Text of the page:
2013 Reading List

I was fortunate to read some great books in 2013. From time to time, I am asked what I’ve been reading. For those of you that are interested (and for my sake!) below is a list of the books I read in 2013.

Mostly everything was business focused. In 2014, I’d like to expand my non-fiction and read more – a lot more. My blogging hero, Shane Parrish, has read 16 books in December alone! (note: please check out Shane’s blog!)

I was able to make it through 18 this year (with read a few of those on the list twice). In 2014, I have the goal of reading 26 books – 1 every 2 weeks.

Thanks for checking out my blog in 2013. Happy New Year!

 

Books listed in the order read.

1. To Sell Is Human: The Surprising Truth About Moving Others – Daniel Pink

2. What I Wish I Knew When I Was 20: A Crash Course on Making Your Place in the World – Tina Seelig

3. Playing to Win: How Strategy Really Works – Roger Martin and AG Lafley

4. The Meaning of Marriage: Facing the Complexities of Commitment with the Wisdom of God – Timothy Keller

5. Shepherding a Child’s Heart – Tedd Tripp

6. Understanding Michael Porter: The Essential Guide to Competition and Strategy – Joan Magretta

7. Change by Design: How Design Thinking Transforms Organizations and Inspires Innovation – Tim Brown

8. The Power of Habit: Why We Do What We Do in Life and Business – Charles Duhigg

9. The Icarus Deception: How High Will You Fly? – Seth Godin

10. The Lean Startup: How Today’s Entrepreneurs Use Continuous Innovation to Create Radically Successful Businesses – Eric Ries

11. The Toyota Way to Lean Leadership: Achieving and Sustaining Excellence through Leadership Development – Jeffrey Liker and Gary L. Convis

12. Wired to Care: How Companies Prosper When They Create Widespread Empathy – Dev Patnaik

13. Getting Things Done: The Art of Stress-Free Productivity – David Allen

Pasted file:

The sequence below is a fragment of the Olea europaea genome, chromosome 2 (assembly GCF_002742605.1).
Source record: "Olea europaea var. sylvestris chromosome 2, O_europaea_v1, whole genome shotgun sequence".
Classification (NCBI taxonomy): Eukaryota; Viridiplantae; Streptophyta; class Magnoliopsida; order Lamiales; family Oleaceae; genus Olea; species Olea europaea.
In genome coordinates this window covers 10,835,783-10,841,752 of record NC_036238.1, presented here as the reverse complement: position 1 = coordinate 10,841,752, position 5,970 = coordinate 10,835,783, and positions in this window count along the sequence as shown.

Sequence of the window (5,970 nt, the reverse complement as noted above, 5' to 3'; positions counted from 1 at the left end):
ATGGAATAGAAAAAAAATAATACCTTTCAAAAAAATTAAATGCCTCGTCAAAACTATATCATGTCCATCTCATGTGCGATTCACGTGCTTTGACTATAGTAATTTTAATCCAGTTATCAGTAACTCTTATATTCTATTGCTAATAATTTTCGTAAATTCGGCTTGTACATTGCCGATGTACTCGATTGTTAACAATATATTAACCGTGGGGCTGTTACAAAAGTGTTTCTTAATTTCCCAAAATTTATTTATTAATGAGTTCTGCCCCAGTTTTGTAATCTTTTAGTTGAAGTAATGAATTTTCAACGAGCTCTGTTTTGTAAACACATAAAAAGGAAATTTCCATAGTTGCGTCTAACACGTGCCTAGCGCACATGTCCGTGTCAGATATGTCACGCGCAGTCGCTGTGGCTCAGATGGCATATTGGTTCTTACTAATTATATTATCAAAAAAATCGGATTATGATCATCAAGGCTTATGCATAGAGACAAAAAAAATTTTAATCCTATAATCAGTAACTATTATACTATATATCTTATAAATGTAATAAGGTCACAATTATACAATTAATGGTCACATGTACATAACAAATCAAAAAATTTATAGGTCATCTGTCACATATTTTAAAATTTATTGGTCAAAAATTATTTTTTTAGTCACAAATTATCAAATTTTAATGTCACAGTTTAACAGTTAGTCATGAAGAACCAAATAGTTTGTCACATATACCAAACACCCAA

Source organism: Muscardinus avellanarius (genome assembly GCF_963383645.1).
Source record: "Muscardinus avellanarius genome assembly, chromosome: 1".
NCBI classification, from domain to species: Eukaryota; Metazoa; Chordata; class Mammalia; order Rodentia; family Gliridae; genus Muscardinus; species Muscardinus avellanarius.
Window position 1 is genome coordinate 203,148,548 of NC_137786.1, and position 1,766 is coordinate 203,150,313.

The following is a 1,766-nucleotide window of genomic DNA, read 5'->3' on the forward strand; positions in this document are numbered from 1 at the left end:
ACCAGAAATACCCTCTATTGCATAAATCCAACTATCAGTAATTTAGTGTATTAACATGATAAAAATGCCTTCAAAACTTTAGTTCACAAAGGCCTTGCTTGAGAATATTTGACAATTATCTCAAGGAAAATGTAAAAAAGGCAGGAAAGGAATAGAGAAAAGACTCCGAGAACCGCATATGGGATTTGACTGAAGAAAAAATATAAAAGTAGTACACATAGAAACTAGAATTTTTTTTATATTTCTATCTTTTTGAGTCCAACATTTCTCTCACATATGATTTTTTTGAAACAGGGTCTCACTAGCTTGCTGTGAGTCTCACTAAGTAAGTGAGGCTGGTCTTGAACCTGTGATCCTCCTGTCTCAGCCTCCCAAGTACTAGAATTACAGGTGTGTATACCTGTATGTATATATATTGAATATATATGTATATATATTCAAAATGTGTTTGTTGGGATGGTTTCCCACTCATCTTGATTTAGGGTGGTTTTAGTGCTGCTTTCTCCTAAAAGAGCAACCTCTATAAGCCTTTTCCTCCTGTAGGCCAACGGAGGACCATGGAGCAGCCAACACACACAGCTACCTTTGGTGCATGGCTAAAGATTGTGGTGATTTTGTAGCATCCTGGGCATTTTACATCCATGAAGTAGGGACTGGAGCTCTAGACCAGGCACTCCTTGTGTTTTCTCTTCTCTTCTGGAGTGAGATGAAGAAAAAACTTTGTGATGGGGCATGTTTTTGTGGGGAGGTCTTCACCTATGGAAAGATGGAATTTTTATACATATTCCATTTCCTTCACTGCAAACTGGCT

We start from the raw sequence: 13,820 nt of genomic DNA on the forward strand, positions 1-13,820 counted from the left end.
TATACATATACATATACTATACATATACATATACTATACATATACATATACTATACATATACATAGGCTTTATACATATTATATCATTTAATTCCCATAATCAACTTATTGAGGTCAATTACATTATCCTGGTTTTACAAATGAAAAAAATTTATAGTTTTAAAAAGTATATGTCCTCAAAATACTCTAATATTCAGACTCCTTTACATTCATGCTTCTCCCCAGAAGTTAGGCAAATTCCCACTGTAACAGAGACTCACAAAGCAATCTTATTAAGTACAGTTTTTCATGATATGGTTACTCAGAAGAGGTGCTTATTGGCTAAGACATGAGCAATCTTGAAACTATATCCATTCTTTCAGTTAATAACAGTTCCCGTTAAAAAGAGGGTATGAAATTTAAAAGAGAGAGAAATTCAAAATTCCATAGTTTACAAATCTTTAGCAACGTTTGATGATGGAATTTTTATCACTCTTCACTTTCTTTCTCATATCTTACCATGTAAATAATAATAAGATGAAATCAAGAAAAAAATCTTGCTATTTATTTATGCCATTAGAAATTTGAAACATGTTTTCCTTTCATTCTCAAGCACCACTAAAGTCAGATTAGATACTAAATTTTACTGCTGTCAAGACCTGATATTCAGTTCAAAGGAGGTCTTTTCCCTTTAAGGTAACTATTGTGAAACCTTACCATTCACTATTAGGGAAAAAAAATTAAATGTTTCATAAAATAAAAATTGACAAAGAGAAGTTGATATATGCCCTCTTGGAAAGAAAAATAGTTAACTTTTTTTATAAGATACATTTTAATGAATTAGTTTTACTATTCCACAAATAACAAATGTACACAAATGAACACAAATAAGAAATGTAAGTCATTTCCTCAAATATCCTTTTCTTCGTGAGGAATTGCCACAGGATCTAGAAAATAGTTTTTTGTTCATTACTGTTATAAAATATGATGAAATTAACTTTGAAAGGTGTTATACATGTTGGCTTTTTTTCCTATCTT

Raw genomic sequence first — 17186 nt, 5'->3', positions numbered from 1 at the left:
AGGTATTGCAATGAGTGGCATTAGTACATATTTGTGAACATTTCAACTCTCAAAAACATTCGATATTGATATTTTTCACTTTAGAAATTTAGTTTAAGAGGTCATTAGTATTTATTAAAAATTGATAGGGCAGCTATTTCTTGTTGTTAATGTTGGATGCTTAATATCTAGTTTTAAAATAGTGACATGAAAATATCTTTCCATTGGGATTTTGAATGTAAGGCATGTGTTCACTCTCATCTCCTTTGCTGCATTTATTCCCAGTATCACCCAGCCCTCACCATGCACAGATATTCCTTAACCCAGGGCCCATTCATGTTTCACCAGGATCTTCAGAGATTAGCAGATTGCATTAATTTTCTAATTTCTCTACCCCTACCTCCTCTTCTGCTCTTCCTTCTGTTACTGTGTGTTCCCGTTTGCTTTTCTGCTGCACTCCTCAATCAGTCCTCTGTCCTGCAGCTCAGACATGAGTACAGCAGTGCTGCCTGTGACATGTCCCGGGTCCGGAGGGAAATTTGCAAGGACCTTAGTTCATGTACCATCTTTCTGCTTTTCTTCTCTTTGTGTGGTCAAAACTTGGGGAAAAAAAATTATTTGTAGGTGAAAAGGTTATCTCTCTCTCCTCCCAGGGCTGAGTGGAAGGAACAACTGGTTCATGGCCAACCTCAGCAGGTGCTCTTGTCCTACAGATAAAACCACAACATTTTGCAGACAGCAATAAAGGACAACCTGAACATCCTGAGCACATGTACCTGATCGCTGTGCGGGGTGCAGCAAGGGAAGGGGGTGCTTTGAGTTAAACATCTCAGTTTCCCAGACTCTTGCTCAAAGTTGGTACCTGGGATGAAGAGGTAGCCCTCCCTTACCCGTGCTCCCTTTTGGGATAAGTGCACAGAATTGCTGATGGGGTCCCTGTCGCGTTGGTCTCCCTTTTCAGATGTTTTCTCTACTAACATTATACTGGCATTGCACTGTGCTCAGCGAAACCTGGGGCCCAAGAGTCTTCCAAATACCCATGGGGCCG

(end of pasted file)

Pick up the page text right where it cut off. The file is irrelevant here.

14. David and Goliath: Underdogs, Misfits, and the Art of Battling Giants – Malcolm Gladwell

15. The Everything Store: Jeff Bezos and the Age of Amazon – Brad Stone

16. Creative Confidence: Unleashing the Creative Potential Within Us All – Tom Kelley and David Kelley

17. Switch: How to Change Things When Change Is Hard – Chip and Dan Heath

18. Made to Stick: Why Some Ideas Survive and Others Die – Chip and Dan Heath

Errors of omission

source: investingcaffeine.com

Most errors fall into one of two camps:

  1. Errors of omission – a mistake involving not doing something I should have done. Example, I did not call my grandmother on her birthday.
  2. Errors of commission – a mistake involving doing something I should not have done. Example, driving 82mph when the limit is 70mph.

For me, the errors of omission sting and haunt me much more that the errors of commission. To paraphrase Seth Godin, the biggest mistakes in your career are the risks that you didn’t take. The job opportunity that you turned down, the times you failed to speak up in the meeting, the tough conversations you didn’t have.

Living life will involve mistakes of commission. If you spend a lot of time with people, you will say things you wish you wouldn’t have said. If you create a lot of presentations, you will have some that don’t have page numbers. If you generate and analyze a lot of reports, some of those reports will have errors or you will miss something in the analysis. Errors of commission are the cost of doing business and living life.